Deciphering when food is no longer safe to eat is difficult for a lot of Americans. Varying food labels and lack of federal regulation contributes to this confusion. The United States Department of Agriculture estimates that food waste accounts for 30-40 percent of the American food supply. To reduce food waste, the USDA aims for a more unified labeling system soon but for now, there are still many different labels.

Different types of labels

The most common labels you will see are “sell-by," “use-by,” “best if used by/before” and finally an expiration date.

Contrary to popular belief, the only date referring to food safety is the expiration date. You should strongly consider tossing food that is beyond this date. The sell-by date is for retailers and not the consumer. It is similar to the FIFO rule -- First In, First Out -- a method used in restaurants. In other words, it is for inventory purposes.

It is used to ensure that older product is being put out in stores first and how long that product should stay on the shelves. Use-by and best-by dates refer to peak freshness. They merely refer to the date that the product would retain its ideal quality. Consumption past those dates is not necessarily unsafe. Baby formula is the only exception to this rule.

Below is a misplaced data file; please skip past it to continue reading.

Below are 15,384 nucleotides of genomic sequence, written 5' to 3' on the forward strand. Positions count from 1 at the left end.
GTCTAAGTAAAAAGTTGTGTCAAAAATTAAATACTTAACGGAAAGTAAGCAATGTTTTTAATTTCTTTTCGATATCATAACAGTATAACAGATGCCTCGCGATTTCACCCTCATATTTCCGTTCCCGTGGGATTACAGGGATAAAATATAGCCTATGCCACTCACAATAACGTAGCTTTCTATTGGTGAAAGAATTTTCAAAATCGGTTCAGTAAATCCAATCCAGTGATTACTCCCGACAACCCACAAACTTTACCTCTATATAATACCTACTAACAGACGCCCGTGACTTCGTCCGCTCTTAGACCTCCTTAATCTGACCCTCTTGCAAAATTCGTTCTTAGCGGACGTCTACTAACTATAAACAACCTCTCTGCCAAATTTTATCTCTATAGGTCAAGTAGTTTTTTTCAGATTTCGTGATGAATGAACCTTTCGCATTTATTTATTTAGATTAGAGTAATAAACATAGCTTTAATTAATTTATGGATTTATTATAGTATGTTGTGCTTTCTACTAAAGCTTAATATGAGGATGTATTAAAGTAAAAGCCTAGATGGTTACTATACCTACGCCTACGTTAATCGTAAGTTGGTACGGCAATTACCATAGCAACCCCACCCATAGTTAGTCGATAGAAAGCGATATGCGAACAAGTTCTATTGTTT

It is currently the only federally regulated product. The formula is not to be bought, sold or consumed past its use-by date.

Some helpful tips

Even knowing what these dates mean, there can still be confusion. Luckily, there are some practical tips you can follow to help you waste less. Cleveland Clinic’s Health Essentials website states that milk is usually safe for two to three days after the use-by date while eggs are safe for three to five weeks after you purchase them.

Fish, chicken and ground meat are only safe one to two days after purchase. Lastly, keep dairy in the back of your fridge where it is best able to retain its coldest temperature.

The FDA argues that canned fruits and vegetables last indefinitely as long as they are not in extreme heat (90 degrees Fahrenheit or above) or freezing temps.

Highly acidic canned goods like tomatoes or fruits are best for 12-18 months after the expiration date while low-acid canned goods like meat and vegetables are best for 2-5 years after their best-by date. However, if cans are dented, rusted or swollen, they should be discarded regardless of the date.

Ultimately, trust your instincts when it comes to freshness. Warning signs that food might no longer be safe to eat could include a foul odor, mold, and change in color. It is also worth saying that improper food handling renders all of these dates useless. Be sure to keep all perishable foods properly refrigerated at all times. If you are still unsure, you can call 1-888-MPHotline (1-888-674-6854) the USDA hotline, with your meat and poultry questions. The hotline is open year-round Monday-Friday from 10 a.m.-4 p.m.